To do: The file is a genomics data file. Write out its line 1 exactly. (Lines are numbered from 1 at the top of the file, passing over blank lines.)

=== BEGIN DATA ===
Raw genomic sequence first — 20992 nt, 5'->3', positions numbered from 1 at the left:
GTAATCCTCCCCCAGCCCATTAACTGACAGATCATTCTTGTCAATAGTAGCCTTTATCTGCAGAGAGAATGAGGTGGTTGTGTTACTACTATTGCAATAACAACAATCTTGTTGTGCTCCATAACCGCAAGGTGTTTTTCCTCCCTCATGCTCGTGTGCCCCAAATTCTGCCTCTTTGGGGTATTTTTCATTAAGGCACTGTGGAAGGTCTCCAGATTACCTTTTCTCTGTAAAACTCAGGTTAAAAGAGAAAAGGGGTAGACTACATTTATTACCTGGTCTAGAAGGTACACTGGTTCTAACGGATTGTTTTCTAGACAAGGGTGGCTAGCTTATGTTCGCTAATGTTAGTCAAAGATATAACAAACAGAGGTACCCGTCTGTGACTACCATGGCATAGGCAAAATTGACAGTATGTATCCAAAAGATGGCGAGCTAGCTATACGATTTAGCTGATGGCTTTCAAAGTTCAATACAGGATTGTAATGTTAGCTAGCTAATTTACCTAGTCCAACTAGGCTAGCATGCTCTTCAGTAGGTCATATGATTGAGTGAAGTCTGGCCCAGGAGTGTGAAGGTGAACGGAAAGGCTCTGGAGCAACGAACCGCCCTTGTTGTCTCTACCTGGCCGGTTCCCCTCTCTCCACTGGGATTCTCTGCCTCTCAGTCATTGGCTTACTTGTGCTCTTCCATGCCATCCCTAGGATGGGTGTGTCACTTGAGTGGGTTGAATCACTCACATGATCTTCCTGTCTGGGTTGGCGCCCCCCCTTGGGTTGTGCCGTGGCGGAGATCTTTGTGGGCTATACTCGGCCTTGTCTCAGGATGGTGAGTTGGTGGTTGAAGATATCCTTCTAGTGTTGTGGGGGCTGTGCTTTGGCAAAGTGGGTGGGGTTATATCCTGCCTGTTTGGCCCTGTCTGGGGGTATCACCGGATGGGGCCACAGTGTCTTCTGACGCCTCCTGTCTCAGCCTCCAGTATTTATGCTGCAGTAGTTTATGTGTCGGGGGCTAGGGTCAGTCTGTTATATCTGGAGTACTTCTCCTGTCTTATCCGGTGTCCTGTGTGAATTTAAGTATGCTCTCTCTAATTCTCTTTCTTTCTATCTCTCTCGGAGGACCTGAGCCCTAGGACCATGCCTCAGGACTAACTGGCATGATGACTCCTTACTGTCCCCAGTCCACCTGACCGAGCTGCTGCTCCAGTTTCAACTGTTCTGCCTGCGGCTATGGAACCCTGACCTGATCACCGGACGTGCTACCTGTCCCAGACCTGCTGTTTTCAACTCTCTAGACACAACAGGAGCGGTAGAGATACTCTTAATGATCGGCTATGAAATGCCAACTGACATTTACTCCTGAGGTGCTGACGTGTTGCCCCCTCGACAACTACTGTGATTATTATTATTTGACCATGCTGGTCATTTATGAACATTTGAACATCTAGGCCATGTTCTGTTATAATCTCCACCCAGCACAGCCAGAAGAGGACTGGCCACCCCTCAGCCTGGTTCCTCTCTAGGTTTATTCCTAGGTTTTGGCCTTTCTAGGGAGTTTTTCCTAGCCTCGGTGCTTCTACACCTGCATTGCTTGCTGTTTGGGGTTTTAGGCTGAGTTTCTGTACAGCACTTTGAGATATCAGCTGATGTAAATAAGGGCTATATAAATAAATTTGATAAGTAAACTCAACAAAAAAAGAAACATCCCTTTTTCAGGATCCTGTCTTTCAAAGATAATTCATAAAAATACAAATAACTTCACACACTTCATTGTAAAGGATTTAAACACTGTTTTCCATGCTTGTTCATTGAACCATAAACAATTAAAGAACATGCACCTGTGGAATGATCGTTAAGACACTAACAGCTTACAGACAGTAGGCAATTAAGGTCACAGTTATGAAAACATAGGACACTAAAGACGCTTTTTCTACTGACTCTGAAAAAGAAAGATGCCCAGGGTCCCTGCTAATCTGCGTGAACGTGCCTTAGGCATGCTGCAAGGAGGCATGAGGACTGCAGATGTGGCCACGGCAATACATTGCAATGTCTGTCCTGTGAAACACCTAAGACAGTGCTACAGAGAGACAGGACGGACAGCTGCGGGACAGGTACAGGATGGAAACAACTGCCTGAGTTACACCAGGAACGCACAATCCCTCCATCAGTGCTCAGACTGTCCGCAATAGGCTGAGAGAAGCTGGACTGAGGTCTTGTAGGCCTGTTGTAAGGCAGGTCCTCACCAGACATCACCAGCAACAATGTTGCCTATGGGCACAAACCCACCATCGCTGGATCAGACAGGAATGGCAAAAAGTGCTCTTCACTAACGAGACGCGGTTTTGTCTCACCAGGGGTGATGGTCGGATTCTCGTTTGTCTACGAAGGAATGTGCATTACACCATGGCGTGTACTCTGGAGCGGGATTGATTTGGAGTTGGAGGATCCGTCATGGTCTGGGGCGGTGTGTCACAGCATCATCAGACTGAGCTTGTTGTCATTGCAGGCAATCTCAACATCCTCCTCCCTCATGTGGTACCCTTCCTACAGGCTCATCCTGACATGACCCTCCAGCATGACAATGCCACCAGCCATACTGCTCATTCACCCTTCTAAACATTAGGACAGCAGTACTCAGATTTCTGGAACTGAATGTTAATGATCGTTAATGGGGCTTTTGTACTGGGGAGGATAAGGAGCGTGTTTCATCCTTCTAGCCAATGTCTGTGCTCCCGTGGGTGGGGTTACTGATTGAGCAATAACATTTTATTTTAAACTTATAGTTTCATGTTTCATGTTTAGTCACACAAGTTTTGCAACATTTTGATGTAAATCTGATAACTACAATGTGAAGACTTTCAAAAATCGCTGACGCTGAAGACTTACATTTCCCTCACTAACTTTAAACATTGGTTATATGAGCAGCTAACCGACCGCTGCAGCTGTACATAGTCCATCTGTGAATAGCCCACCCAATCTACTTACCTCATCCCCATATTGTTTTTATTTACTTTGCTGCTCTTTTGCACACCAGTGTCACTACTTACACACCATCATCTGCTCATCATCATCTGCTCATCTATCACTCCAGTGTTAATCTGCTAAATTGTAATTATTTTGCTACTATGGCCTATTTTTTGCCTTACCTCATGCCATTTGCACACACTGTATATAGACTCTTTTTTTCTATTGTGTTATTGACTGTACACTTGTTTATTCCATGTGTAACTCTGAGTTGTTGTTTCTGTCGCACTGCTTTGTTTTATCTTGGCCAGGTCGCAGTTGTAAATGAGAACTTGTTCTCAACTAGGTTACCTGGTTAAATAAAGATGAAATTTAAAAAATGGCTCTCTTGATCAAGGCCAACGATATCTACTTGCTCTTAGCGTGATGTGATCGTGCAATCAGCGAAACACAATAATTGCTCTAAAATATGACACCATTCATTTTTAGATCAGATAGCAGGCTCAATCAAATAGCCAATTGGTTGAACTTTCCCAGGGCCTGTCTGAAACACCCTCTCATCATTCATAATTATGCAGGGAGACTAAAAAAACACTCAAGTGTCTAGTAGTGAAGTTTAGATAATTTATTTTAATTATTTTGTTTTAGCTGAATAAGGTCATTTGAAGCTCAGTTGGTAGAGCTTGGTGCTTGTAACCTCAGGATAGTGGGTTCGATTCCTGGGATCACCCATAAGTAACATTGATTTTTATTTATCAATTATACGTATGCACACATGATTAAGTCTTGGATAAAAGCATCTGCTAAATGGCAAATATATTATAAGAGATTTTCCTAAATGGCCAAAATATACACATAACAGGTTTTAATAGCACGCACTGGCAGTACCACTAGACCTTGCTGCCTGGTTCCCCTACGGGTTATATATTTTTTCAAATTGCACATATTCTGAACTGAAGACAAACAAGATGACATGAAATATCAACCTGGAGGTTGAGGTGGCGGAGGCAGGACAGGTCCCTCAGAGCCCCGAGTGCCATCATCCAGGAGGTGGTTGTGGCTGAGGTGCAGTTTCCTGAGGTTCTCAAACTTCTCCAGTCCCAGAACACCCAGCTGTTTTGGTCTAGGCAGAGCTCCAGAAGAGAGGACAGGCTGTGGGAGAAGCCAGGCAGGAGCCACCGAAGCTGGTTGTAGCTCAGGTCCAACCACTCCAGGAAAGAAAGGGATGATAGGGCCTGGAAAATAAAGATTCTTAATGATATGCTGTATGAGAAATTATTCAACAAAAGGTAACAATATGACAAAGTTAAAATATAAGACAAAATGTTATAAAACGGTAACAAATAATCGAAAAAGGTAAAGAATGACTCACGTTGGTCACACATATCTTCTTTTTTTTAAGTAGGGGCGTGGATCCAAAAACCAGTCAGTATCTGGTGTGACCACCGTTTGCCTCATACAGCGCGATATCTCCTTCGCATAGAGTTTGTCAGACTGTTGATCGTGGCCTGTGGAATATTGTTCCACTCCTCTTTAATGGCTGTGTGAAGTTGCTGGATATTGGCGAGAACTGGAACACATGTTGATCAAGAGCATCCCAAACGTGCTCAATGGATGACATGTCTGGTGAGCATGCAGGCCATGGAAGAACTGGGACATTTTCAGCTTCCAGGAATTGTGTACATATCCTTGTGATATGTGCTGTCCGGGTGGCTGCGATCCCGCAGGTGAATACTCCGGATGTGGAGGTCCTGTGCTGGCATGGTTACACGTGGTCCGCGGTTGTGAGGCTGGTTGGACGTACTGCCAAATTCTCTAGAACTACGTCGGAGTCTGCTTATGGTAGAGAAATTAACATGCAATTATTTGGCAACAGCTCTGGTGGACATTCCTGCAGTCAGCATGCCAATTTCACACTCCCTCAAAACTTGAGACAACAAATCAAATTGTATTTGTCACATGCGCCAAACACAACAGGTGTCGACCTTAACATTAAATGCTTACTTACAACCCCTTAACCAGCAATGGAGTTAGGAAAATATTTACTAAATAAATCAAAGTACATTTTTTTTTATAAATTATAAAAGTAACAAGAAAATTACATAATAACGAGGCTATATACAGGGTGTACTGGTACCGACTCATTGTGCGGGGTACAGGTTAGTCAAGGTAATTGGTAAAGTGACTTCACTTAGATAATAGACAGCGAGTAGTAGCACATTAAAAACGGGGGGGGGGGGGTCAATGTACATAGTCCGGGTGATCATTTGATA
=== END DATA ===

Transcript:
Raw genomic sequence first — 20992 nt, 5'->3', positions numbered from 1 at the left: